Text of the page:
A.F. Leuchter, R. Espinoza, N. Suthana, A. Hunter, I.A. Cook
University of California Los Angeles, USA
DOI: http://dx.doi.org/10.1016/j.brs.2017.01.438

Introduction: Repetitive Transcranial Magnetic Stimulation (rTMS) applied to dorsolateral prefrontal cortex (DLPFC) causes acute changes in neuronal excitability in this region as well as changes in functional connectivity of brain circuitry involving DLPFC. Theta burst stimulation (TBS) has particularly strong effects on cortical excitability: intermittent pulsing of left DLPFC (iTBS) increases excitability, while continuous pulsing of the right DLPFC (cTBS) reduces excitability. TBS modulation of cortical excitability is known to be dependent upon glutamatergic neurotransmission through the N-Methyl-D-aspartate receptor (NMDAR).

Methods: We used the NMDAR antagonist ketamine (KET) to probe glutamatergic mediation of functional connectivity changes seen with TBS. Excitability in, and neurophysiologic connectivity of, DLPFC during iTBS and cTBS was monitored using TMS-compatible quantitative electroencephalography (qEEG). Subjects were pretreated with KET or placebo (PBO) prior to administration of TBS. Baseline functional magnetic resonance imaging (fMRI) and Diffusion Tensor Imaging (DTI) were performed to examine functional and structural connectivity measures, with follow-up scans to examine changes associated with treatment.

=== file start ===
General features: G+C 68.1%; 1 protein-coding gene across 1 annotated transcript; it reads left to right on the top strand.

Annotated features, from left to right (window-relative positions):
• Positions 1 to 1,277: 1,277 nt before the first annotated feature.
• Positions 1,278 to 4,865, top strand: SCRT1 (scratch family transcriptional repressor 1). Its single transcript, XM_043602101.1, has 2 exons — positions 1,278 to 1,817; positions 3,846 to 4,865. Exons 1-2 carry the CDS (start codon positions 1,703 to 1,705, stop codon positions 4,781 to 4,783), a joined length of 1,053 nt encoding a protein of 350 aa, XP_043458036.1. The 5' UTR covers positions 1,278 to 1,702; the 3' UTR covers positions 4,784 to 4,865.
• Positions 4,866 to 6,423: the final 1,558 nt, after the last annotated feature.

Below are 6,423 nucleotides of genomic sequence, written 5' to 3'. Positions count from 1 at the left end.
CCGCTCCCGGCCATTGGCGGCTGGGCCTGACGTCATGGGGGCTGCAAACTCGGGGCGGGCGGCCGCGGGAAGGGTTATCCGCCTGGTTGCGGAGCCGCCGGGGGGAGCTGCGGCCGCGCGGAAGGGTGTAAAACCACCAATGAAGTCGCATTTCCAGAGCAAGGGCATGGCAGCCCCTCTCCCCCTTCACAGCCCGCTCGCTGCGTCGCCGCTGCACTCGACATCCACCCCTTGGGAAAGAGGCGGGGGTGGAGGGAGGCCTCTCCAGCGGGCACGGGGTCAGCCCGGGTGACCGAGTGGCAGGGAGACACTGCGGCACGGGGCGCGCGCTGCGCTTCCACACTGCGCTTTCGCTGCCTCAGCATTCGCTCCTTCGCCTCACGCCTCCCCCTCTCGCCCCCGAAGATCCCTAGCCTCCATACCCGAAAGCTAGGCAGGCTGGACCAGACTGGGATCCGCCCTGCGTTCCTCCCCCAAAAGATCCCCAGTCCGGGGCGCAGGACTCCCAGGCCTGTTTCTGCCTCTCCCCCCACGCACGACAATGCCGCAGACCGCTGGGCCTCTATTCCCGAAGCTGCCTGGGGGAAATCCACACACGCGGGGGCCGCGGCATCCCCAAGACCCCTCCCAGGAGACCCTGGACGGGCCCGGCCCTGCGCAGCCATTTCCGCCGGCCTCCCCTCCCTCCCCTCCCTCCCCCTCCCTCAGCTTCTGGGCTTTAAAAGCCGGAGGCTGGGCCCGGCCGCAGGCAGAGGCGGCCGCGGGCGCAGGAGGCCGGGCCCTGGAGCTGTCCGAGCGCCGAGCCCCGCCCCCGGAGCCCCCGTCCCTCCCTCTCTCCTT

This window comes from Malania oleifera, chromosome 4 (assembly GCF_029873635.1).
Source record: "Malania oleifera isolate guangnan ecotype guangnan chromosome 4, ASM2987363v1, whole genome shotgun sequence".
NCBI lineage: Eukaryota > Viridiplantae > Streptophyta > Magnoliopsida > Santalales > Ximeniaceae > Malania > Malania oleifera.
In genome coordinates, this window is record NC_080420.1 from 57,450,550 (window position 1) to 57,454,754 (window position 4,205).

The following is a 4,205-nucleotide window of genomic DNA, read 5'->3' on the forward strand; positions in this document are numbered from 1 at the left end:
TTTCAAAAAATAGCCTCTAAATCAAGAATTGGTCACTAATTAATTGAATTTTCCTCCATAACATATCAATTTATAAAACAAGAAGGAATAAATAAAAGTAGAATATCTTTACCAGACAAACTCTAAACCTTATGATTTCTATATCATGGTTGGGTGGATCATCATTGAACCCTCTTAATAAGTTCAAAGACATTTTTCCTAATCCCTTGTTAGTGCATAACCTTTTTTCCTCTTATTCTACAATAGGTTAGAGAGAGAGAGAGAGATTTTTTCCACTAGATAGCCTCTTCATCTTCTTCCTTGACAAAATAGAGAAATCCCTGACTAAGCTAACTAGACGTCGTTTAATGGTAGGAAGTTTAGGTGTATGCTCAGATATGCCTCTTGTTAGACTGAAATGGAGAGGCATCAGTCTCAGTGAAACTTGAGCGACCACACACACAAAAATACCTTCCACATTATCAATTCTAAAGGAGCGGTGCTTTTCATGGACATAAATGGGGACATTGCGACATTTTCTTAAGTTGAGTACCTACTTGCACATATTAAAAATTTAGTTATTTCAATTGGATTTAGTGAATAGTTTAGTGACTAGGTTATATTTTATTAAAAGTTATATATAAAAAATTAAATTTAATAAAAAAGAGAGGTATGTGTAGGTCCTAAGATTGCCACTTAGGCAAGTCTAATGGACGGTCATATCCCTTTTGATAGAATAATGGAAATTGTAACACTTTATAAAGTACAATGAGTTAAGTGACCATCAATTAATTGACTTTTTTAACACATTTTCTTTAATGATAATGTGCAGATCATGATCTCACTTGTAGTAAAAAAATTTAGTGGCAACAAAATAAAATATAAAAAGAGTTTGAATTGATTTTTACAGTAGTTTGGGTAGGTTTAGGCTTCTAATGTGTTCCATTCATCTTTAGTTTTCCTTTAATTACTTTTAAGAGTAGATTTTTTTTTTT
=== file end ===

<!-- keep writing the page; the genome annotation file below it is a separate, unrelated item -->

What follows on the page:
Results: Both TBS and KET had robust effects on cortical excitability. TBS was associated with local changes in excitability involving DLPFC, while KET (but not placebo) was associated with more global changes in excitability. Pretreatment with KET modulated the excitability effects of iTBS in left DLPFC and the inhibitory effects of cTBS in right DLPFC. Changes in excitability were correlated with connectivity of DLPFC, anterior cingulate cortex, medial frontal cortex, and orbitofrontal cortex.

Discussion: Ketamine constitutes a useful neurochemical probe of the mechanisms underlying the physiologic effects of TBS on excitability, connectivity, and neuroplastic processes. Future studies should examine the potential clinical impact of combining these treatment modalities.

TMS Center of SWFL finds a combination of ketamine and TBS can be an effective treatment of Major Depressive Disorder in some patients.